Minister dies after contracting rare virus from a mosquito
When Keith Ball left for India earlier this month, his…
Featured photo (above): In the East African nation of Uganda, people in the Palabek settlement camp are learning about Jesus through World Bible School. Minister Taban James recently signed up 120 people for the correspondence program, which is associated with Churches of Christ. Many have decided “to change from the doctrine of men to the church established by Christ,” James said. The settlement differs from refugee camps in that its refugees, who are mostly from South Sudan, live side by side with Ugandans, relief agencies report.
HUAMBO— More than 100 women in this southern African nation gathered for the National Women’s Conference for Churches of Christ in Angola. The Kapango Church of Christ hosted the event.
“They brought their own food as well as clothes with which to bless the community,” said Katie Reese, who serves on the Angola Mission Team. “They learned songs and greetings in the local language. Each day they walked through the neighborhood, inviting people to the afternoon Bible teaching.”
SOFIA— Thirty years after the fall of the Iron Curtain, it’s still very difficult to reach hearts in this Central European nation and “to help them get to know God, experience his love and believe in him,” said minister Hristo Arnaudov.
After 45 years of communism and atheism, Bulgarians are “unable to shake off its chains and freely accept the Word of God and his love,” said Arnaudov, who trained for ministry in Athens, Greece, and ministers for Churches of Christ in his native country.
Despite the challenges, the church in Sofia reports two recent baptisms. The church hosts summer camps and a Bible seminar with speakers from the West Ark Church of Christ in Fort Smith, Ark.
ATHENS— A group of refugees from the Middle East, living in a camp in this European capital, was assaulted by militant Islamists “for their emerging faith in Jesus,” Missions Resource Network reports.
Churches of Christ and ministries across Athens have served, studied the Bible with and baptized refugees.
The refugees were severely beaten and were moved to a different camp, according to Missions Resource Network, which sponsors the MedRim Initiative, a disciple-making movement among the refugees.
The ministry asked for prayers for “quick healing … both physically and emotionally” for the victims, and that “their young faith will be protected and that the Kingdom will come as a result of their witness.”
MUTARE— Churches of Christ in Manicaland, the easternmost province of this southern African nation, have endured poverty, drought and a recent tropical cyclone.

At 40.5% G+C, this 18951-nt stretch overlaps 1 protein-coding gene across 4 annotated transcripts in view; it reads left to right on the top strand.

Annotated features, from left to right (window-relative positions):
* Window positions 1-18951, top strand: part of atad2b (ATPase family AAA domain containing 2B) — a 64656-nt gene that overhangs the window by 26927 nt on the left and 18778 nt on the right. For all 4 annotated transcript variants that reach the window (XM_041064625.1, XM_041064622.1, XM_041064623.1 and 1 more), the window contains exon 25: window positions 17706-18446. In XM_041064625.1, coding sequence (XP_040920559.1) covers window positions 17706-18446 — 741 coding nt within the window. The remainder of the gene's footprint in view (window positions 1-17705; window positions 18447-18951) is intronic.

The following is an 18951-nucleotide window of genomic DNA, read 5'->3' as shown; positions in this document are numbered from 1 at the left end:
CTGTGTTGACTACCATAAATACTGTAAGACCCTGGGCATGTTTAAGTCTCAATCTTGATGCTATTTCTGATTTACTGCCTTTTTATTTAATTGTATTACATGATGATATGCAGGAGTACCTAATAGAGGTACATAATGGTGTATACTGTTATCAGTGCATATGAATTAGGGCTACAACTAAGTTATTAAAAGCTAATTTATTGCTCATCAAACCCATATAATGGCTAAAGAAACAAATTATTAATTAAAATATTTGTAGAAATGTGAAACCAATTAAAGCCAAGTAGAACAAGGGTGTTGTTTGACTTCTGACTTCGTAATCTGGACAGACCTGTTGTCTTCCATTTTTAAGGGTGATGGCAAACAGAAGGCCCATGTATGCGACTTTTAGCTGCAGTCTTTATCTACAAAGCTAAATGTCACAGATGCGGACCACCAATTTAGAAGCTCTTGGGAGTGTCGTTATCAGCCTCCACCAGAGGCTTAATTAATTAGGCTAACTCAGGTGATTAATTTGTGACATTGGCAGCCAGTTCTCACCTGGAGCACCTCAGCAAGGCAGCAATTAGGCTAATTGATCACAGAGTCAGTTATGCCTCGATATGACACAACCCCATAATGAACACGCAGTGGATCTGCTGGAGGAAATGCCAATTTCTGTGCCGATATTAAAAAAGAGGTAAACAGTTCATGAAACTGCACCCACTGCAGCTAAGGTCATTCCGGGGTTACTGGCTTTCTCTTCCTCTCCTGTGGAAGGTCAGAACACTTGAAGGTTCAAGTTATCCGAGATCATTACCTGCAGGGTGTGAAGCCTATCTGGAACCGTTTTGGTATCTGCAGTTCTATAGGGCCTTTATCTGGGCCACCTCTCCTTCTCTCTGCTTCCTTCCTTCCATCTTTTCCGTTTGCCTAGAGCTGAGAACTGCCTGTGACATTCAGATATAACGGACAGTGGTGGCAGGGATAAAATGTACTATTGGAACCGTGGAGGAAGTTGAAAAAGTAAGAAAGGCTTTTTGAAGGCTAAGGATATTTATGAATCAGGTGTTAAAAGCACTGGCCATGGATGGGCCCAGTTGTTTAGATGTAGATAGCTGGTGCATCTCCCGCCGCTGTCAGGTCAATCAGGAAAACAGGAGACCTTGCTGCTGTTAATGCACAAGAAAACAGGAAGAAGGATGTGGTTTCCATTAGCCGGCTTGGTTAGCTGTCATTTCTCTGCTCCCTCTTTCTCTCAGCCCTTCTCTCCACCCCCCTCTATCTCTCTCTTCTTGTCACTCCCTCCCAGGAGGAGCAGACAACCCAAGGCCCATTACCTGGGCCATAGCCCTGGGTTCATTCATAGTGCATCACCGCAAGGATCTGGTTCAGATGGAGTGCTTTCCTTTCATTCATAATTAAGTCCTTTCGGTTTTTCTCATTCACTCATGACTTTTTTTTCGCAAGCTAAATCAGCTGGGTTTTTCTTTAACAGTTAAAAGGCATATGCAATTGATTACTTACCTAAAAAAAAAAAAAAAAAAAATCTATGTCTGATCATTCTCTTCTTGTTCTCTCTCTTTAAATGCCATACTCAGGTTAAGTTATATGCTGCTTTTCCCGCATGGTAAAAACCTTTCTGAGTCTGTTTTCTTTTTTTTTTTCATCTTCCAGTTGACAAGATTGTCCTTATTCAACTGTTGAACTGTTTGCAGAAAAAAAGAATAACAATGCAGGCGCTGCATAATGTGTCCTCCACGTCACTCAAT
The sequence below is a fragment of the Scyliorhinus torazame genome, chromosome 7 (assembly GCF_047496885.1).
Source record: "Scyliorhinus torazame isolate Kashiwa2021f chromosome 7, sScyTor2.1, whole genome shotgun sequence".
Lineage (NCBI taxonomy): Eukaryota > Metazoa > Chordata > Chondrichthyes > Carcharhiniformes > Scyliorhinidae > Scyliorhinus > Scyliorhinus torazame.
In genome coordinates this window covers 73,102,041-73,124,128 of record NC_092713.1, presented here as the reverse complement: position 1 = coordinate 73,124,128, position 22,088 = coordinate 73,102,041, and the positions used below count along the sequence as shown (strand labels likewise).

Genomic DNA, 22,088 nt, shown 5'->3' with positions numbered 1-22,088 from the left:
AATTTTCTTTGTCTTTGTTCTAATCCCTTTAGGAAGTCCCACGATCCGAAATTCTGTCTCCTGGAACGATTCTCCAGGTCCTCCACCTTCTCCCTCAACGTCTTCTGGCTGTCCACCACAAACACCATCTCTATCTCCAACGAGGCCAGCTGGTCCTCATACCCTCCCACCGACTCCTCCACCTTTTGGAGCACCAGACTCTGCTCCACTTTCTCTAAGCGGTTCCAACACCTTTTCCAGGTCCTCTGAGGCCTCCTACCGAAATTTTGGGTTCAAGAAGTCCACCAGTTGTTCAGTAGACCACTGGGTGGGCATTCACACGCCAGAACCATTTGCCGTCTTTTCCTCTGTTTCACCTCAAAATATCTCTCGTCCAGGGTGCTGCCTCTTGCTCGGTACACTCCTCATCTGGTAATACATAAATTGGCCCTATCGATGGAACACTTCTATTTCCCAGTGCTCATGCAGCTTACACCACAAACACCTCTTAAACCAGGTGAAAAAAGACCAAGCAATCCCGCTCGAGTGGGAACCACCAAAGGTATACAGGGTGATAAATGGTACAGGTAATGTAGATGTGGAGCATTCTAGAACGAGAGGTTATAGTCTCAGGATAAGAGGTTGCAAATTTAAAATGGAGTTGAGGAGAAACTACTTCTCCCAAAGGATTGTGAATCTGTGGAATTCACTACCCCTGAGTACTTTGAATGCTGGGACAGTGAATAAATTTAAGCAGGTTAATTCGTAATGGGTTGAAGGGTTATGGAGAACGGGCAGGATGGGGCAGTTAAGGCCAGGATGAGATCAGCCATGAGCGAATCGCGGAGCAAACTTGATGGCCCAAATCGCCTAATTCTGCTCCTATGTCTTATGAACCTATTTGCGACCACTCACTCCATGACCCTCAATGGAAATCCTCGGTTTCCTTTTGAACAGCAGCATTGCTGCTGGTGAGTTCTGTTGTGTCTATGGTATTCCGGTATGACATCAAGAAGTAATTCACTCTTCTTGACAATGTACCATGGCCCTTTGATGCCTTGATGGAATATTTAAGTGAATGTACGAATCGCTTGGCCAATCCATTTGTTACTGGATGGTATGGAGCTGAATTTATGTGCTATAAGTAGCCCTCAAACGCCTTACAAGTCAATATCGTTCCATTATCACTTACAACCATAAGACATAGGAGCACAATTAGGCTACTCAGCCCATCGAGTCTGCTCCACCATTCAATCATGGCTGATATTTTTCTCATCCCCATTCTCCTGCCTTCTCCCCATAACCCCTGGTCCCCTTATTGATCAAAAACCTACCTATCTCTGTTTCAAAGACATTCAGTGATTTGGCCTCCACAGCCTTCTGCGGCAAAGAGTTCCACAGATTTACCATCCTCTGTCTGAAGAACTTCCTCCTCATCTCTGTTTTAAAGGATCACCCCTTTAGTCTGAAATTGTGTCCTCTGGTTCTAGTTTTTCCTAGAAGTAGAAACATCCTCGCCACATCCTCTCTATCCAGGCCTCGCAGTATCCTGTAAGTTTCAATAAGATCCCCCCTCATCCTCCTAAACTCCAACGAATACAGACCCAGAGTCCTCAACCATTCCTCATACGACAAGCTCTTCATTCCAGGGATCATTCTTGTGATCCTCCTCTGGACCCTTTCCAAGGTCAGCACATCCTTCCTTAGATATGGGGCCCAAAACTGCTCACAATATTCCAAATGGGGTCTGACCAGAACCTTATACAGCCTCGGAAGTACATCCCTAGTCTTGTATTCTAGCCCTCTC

“People there are suffering from a humanitarian as well as a spiritual crisis,” said Dr. Steve Lemons, chair of the missions committee of East Point Church of Christ in Wichita, Kan. Nonetheless, Churches of Christ in Manicaland have developed an ambitious plan to provide foster homes and care for 250 orphans.
“Unfortunately, the local churches lack the money and other resources to support the children,” Lemons said.
The East Point church works with the Zimbabwe Orphan Project, which supports about 650 orphans across Zimbabwe. The project seeks to raise $100,000 per year to support the churches’ work in Manicaland.
JOÃO PESSOA— When he was 9 years old, before he knew much about Churches of Christ, Adriano Freire got a gift from his cousin — a CD by the music group Acappella.
He promptly wore it out. And his passion for four-part harmony was born.
Freire, now 32, is an evangelist for the Mangabeira Church of Christ, which meets near the easternmost tip of Brazil. In addition to his work with the 8-year-old, 40-member congregation, he’s a professor for a ministry apprenticeship program associated with Texas-based Adventures in Missions.
He’s never lost his love of music, serving as the church’s worship leader and participating in Acappella Ministries’ Worship Leader Institute.
“It is our dream to see the church in Brazil singing with spiritual fervor and excellence to our God,” he said, “and to learn four-part harmony. This is a hard task.” (Most Brazilians come from a Catholic background and don’t have a lot of practice harmonizing, he explained.)
In 2015, Freire launched Cantares, a ministry that trains worship ministers and the congregations they serve. He has worked with churches in nine Brazilian states (with the 10th planned for next year) and Bolivia. He has translated and arranged songs from Acappella’s “Praise and Harmony” albums for Portuguese singers. He seeks additional support for the work.
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